There are numerous nursing homes and assisted living facilities throughout Wyoming. There are also state laws and strict protocols that govern and oversee the care of assisted living residents and nursing home patients. Sadly, nursing home negligence is highly problematic when facility employees disregard regulations or the law.
Wyoming residents may be shocked to learn that a particular nursing facility in Casper has had six wrongful death/personal injury lawsuits filed against it in the past six years. A nursing home negligence case was recently dismissed from a U.S. District Court when plaintiffs and defendants agreed to settle out of court. The terms of the settlement were not disclosed to the public due to a confidentiality clause in the agreement.
If even one elderly person in Wyoming suffers physical injury at the hands of his or her care provider, it is one too many. However, physical abuse is not the only type of nursing home negligence. Many other situations can lead to devastating harm or, in worst cases, death. It is therefore critical to understand the kinds of issues that may constitute neglect and also, where to seek support if a problem arises.
It's understandable that families of victims of substandard assisted living care may get angry and frustrated, especially if their loved ones have suffered physical injuries. Not only can nursing home negligence cause emotional and physical trauma, in worst cases, it can also cause fatality. Wyoming nursing home patients and their families may take comfort in knowing that experienced support is available to help them seek justice regarding improper care.
When a parent dies while in residence in a Wyoming nursing home, adult children may grow quite concerned if such deaths occurred unexpectedly or in circumstances that raise suspicion regarding quality of care. A man in another state is currently grieving the loss of his father. His grief is no doubt intensified by the fact that he believes nursing home negligence caused his father's death.
A woman in another state said her grandmother was about two years shy of becoming a centenarian. Sadly, she did not live to age 100, and the granddaughter believes that is the fault of the nursing her where she lived at the time. In fact, the decedent's granddaughter has filed a lawsuit, alleging that nursing home negligence caused her grandmother's death. Wyoming families worried about possible neglect where elderly relatives are concerned may wish to follow this case.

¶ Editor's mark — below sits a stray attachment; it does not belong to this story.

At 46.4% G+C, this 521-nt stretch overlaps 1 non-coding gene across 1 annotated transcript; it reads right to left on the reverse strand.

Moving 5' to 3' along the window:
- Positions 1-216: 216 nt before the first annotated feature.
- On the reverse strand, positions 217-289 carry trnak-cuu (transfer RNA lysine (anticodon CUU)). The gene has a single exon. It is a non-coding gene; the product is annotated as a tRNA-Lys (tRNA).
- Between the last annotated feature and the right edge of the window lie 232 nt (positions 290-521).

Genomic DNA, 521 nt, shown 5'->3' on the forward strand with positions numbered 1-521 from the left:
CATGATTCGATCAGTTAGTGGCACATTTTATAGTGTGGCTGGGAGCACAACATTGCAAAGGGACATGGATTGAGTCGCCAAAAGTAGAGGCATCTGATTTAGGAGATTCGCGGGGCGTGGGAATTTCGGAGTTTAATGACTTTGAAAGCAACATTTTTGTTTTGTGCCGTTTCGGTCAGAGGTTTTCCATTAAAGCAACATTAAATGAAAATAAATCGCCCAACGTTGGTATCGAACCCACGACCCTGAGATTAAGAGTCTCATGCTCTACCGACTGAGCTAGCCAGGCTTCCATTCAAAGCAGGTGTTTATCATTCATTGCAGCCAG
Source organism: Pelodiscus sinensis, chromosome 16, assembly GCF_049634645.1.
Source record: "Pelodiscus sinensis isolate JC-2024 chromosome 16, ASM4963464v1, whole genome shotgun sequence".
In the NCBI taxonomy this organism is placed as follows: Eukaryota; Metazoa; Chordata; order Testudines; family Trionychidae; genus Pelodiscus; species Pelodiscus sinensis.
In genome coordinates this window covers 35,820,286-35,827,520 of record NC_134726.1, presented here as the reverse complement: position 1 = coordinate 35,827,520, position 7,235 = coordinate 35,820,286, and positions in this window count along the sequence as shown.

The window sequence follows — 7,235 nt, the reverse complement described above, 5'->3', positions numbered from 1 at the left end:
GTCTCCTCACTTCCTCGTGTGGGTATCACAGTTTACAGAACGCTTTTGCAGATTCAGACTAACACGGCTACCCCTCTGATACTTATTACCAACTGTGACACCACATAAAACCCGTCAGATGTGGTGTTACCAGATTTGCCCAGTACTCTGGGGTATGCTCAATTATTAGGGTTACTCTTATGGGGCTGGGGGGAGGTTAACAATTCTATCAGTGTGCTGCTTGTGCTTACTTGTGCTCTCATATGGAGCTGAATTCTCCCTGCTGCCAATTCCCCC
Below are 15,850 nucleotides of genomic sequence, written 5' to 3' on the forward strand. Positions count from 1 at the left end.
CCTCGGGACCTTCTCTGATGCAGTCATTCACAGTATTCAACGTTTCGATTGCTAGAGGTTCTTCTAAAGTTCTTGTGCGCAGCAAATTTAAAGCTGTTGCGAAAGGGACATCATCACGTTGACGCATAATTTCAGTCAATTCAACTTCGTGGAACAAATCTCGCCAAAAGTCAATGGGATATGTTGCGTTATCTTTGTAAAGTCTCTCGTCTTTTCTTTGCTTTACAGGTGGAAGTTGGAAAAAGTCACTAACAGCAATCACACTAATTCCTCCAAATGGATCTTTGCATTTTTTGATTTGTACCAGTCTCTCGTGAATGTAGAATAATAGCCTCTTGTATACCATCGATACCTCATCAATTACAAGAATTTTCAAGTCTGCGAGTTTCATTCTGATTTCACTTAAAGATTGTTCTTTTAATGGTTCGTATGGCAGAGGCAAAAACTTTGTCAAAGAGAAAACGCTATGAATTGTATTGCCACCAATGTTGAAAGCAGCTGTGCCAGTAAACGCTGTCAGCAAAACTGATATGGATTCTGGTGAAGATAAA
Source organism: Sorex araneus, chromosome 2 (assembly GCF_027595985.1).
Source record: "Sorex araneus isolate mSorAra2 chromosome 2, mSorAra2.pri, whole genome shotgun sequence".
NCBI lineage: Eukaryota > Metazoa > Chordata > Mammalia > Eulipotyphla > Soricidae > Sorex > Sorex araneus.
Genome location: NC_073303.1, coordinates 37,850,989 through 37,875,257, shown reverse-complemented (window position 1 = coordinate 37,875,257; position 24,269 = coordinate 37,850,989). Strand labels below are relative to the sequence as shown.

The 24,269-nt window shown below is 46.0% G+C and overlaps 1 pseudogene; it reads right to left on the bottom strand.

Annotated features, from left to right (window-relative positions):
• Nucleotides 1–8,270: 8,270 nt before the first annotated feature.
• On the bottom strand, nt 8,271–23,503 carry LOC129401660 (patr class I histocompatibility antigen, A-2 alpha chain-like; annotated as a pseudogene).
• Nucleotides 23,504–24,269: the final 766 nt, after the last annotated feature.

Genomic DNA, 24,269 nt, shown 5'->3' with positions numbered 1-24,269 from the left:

More than a million people currently reside in nursing homes across the country, including in Wyoming. By the time people make transitions to such facilities, they often require specialized care and assistance to carry out their daily functions. In fact, many nursing home residents are beyond age 65 and can no longer care for their own medical or physical needs. Nursing home negligence remains problematic in many regions; however, recognizing the signs of abuse is not always easy because not all situations involve physical injury.
Many senior citizens in Wyoming are no longer able to care for themselves at home. Various types of medical or mental health conditions often prompt moves to assisted living facilities. Sadly, nursing home negligence plagues many such residences, as made evident by a recent case in another state.
Like most adult children of elderly nursing home residents in Wyoming, you probably keep your eyes and ears open whenever you visit your loved one. It's only natural you want to make sure your family member is being properly cared for and kept safe, especially since you can't be there every day. If you begin to notice some troubling issues and suspect nursing home negligence, there is no time like the present to take action to protect your loved one.
Hurricane Irma was devastating. Many people in the Wyoming had loved ones along the southeastern coast of the nation who were victims of the Category 5 storm system. Twelve deaths occurred at a nursing home facility. The tragedy led to litigation, as reported previously on this blog ("Nursing home negligence or consequences of natural disaster," Feb. 1, 2018). The testimony from those proceedings was recently published.